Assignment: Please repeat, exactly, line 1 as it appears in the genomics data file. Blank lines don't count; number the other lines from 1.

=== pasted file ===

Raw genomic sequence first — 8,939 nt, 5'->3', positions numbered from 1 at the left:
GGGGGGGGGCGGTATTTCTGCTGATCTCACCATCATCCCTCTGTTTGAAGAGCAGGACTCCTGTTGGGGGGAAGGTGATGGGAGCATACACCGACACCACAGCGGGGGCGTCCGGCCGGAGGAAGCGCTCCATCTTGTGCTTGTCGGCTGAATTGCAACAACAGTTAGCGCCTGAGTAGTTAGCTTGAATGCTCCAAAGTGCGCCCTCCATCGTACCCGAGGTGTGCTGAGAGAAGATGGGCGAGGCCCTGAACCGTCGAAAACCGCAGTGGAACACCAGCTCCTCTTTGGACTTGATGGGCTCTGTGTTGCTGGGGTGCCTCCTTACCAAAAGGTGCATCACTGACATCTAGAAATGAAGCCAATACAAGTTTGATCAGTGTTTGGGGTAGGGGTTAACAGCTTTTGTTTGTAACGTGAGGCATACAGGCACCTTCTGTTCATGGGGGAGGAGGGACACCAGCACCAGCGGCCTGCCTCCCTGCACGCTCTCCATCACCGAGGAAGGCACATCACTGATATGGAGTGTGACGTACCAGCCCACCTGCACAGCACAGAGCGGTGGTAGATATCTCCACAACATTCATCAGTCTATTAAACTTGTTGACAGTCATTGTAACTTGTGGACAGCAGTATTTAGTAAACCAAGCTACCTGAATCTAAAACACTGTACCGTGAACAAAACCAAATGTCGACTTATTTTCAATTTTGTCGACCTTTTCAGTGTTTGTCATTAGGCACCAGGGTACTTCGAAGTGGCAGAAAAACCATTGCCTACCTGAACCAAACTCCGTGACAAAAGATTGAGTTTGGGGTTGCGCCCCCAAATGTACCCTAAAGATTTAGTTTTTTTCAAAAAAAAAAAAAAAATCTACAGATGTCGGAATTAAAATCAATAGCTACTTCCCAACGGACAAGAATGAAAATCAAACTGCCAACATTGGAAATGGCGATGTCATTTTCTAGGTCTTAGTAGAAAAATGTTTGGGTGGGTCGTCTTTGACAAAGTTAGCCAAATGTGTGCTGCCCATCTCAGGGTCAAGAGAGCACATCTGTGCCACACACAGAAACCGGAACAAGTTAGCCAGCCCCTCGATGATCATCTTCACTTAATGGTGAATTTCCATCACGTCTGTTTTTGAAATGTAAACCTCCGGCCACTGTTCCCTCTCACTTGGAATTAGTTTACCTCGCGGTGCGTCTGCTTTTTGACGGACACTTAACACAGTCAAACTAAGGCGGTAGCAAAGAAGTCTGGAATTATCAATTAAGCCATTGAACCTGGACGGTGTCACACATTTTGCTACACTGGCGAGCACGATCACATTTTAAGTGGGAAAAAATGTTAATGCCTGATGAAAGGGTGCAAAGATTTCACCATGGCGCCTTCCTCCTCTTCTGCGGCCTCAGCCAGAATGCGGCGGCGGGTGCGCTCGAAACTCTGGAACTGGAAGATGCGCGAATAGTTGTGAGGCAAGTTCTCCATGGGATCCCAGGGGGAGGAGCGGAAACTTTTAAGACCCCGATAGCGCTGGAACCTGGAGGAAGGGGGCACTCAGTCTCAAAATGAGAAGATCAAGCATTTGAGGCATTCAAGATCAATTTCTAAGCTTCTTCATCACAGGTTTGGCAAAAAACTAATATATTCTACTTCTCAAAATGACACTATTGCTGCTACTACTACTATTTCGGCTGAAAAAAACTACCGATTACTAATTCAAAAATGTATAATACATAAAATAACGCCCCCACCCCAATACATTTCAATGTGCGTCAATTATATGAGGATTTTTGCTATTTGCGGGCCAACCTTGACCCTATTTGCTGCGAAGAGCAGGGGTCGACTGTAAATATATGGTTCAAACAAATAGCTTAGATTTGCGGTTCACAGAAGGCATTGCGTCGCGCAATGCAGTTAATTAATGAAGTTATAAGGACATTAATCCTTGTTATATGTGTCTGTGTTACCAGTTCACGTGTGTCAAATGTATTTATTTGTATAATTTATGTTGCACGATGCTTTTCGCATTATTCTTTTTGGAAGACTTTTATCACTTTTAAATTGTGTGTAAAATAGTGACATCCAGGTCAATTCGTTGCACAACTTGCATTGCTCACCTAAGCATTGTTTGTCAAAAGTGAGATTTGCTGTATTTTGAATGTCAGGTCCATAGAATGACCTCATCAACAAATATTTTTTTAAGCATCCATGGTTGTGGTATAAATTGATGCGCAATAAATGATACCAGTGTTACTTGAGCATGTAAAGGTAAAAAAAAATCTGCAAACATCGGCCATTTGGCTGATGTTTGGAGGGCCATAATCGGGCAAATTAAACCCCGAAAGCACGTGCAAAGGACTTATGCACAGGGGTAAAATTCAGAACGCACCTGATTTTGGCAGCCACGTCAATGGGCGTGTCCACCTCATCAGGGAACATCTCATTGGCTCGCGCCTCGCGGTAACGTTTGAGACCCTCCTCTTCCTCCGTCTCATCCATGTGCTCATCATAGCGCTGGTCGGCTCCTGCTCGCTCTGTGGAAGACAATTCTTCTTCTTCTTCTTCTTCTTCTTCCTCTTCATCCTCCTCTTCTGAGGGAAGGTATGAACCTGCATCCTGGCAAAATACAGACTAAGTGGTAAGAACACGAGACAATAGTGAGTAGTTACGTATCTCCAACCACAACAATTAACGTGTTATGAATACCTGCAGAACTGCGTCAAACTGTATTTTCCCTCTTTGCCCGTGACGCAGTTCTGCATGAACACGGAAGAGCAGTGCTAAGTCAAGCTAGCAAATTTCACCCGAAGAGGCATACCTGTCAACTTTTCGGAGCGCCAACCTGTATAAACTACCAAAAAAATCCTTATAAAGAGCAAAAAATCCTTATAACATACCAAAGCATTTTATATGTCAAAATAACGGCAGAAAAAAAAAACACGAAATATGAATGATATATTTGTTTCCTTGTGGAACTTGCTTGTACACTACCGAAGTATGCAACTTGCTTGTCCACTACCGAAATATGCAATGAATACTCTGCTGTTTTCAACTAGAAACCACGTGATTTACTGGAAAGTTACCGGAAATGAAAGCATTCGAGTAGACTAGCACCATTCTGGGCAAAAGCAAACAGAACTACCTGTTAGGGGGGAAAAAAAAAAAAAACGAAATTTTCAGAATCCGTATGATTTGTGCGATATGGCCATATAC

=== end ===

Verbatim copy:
Raw genomic sequence first — 8,939 nt, 5'->3', positions numbered from 1 at the left: